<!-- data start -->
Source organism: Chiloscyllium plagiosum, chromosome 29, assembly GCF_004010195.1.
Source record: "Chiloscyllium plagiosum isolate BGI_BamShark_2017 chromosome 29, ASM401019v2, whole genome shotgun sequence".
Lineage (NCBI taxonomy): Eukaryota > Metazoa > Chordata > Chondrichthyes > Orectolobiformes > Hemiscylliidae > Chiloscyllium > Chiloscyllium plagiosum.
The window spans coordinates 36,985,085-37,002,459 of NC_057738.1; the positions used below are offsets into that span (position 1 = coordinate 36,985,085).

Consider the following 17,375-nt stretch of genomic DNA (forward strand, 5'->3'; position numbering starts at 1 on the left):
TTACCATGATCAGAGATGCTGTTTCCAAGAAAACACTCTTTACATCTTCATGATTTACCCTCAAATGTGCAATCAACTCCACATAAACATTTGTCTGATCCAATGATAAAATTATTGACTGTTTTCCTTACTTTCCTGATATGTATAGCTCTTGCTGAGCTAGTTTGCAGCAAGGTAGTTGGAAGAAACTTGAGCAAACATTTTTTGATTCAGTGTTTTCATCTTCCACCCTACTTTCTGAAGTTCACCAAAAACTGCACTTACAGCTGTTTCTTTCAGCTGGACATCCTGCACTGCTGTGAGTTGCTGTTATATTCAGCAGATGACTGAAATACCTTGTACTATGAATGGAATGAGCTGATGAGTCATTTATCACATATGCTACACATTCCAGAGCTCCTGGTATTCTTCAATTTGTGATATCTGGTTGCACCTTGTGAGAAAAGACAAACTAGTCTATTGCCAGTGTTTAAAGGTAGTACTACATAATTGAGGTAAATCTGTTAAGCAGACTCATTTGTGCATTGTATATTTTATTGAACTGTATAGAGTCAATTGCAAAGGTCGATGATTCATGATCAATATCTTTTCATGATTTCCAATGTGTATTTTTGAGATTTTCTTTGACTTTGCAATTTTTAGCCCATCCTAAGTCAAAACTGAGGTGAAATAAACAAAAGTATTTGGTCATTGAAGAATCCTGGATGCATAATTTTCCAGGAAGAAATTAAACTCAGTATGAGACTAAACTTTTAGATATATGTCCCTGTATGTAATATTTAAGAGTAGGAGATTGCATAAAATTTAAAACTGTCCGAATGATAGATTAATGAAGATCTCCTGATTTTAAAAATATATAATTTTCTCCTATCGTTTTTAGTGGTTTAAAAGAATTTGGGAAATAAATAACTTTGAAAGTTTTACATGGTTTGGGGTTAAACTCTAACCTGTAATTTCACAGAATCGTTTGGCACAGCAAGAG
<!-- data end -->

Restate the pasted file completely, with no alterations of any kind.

Source organism: Chiloscyllium plagiosum, chromosome 29, assembly GCF_004010195.1.
Source record: "Chiloscyllium plagiosum isolate BGI_BamShark_2017 chromosome 29, ASM401019v2, whole genome shotgun sequence".
Lineage (NCBI taxonomy): Eukaryota > Metazoa > Chordata > Chondrichthyes > Orectolobiformes > Hemiscylliidae > Chiloscyllium > Chiloscyllium plagiosum.
The window spans coordinates 36,985,085-37,002,459 of NC_057738.1; the positions used below are offsets into that span (position 1 = coordinate 36,985,085).

Consider the following 17,375-nt stretch of genomic DNA (forward strand, 5'->3'; position numbering starts at 1 on the left):
TTACCATGATCAGAGATGCTGTTTCCAAGAAAACACTCTTTACATCTTCATGATTTACCCTCAAATGTGCAATCAACTCCACATAAACATTTGTCTGATCCAATGATAAAATTATTGACTGTTTTCCTTACTTTCCTGATATGTATAGCTCTTGCTGAGCTAGTTTGCAGCAAGGTAGTTGGAAGAAACTTGAGCAAACATTTTTTGATTCAGTGTTTTCATCTTCCACCCTACTTTCTGAAGTTCACCAAAAACTGCACTTACAGCTGTTTCTTTCAGCTGGACATCCTGCACTGCTGTGAGTTGCTGTTATATTCAGCAGATGACTGAAATACCTTGTACTATGAATGGAATGAGCTGATGAGTCATTTATCACATATGCTACACATTCCAGAGCTCCTGGTATTCTTCAATTTGTGATATCTGGTTGCACCTTGTGAGAAAAGACAAACTAGTCTATTGCCAGTGTTTAAAGGTAGTACTACATAATTGAGGTAAATCTGTTAAGCAGACTCATTTGTGCATTGTATATTTTATTGAACTGTATAGAGTCAATTGCAAAGGTCGATGATTCATGATCAATATCTTTTCATGATTTCCAATGTGTATTTTTGAGATTTTCTTTGACTTTGCAATTTTTAGCCCATCCTAAGTCAAAACTGAGGTGAAATAAACAAAAGTATTTGGTCATTGAAGAATCCTGGATGCATAATTTTCCAGGAAGAAATTAAACTCAGTATGAGACTAAACTTTTAGATATATGTCCCTGTATGTAATATTTAAGAGTAGGAGATTGCATAAAATTTAAAACTGTCCGAATGATAGATTAATGAAGATCTCCTGATTTTAAAAATATATAATTTTCTCCTATCGTTTTTAGTGGTTTAAAAGAATTTGGGAAATAAATAACTTTGAAAGTTTTACATGGTTTGGGGTTAAACTCTAACCTGTAATTTCACAGAATCGTTTGGCACAGCAAGAG